Archery is the sport of shooting with bow and arrow. It is practiced in two forms: target archery and field archery, including bow-hunting. In target archery, target distances are fixed, and shooting is done with the aid of mechanical sights. In field archery, target distances are varied, and archers shoot either by the bare bow or special sight method.
Archery had its inception in primitive cultures as a method of self-preservation. For many centuries the bow and arrow was used as a weapon of warfare and as a means of providing food and clothing. During the 16th century, archery flourished as a sport, especially in England, where both kings and the rank and file of the citizens participated in contests.
In the United States the sport became organized with the founding in 1828 of the first archery society, the United Bowmen of Philadelphia, although the game did not become popular until after the Civil War. Modern archery in the United States really began in 1879 with the founding of the National Archery Association at Crawfordsville, Indiana, and the holding of the first target archery tournament at Chicago. Field archery, a later development, was launched officially in 1939 with the establishment of the National Field Archery Association. The first national field archery tournament was held at Allegan, Michigan, in 1946. Both the governing organizations provide separate classes of competition yearly for men, women, and juniors throughout the United States.
In target archery, archers shoot a specified number of arrows at established distances from a target with prescribed scoring values. In tournaments, contestants shoot a definite number of ends (six arrows shot consecutively) at given distances, the total number of shots being called a round. A double round consists of shooting two rounds in succession.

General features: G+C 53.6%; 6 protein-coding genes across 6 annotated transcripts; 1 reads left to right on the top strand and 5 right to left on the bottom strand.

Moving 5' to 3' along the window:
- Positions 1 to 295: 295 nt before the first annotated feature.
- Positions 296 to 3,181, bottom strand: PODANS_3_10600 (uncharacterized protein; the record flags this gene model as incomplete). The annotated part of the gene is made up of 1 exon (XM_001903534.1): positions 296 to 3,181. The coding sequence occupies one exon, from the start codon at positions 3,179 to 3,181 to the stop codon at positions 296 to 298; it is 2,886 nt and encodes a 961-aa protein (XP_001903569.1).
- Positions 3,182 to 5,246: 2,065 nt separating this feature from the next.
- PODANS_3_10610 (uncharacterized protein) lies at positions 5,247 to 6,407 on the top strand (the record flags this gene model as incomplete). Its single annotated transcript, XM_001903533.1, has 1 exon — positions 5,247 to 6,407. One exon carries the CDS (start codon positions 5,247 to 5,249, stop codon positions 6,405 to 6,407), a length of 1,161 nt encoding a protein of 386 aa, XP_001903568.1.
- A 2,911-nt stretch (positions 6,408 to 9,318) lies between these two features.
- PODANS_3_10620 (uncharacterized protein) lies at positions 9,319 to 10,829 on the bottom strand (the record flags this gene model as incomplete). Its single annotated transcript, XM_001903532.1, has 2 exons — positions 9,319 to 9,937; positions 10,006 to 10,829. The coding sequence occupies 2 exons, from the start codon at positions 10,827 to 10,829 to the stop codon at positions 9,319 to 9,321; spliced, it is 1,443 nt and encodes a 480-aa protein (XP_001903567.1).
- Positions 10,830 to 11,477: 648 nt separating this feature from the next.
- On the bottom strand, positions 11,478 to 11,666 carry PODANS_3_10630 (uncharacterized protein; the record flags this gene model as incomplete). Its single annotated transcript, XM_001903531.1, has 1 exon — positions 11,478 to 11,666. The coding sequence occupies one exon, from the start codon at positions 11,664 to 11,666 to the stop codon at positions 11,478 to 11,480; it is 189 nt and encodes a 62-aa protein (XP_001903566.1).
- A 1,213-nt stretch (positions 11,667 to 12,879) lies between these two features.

The standard target face, mounted on a vertical butt, has a diameter of 48 inches and a marked series of five concentric rings (10 rings for international competition). A hit in the center (gold) ring scores the most points. Men's national championships include double York and American rounds; women's, double National,
American, and Columbia rounds. Other popular rounds include the Metropolitan and the Hereford. Younger competitors shoot shorter rounds. The winner of the championship is the archer who compiles the highest aggregate score.
Other target archery activities are clout, wand, and flight shoots. A clout shoot is a longdistance event. The target, marked out on the ground, has a white flag in its exact center. Though marked and scored like the standard archery target, the clout is 12 times as large, having a diameter of 48 feet instead of 48 inches. The center (gold) area is 9.6 feet wide; the other rings each are 4.8 feet wide. Men's clout consists of a total of 6 ends at 180 yards; women's, 6 ends at either 140 or 120 yards.
A wand shoot is a novelty event, the object being to hit a 2-inch-wide strip of soft wood (wand) extending 6 feet above the ground. Men shoot 6 ends at 100 yards; women and juniors, 6 ends at 60 yards.
The several classes of flight shooting (distance) events are determined by the drawing weight of specially designed bows.- In competition the archer shoots three arrows in each class and counts as official the one going the farthest.
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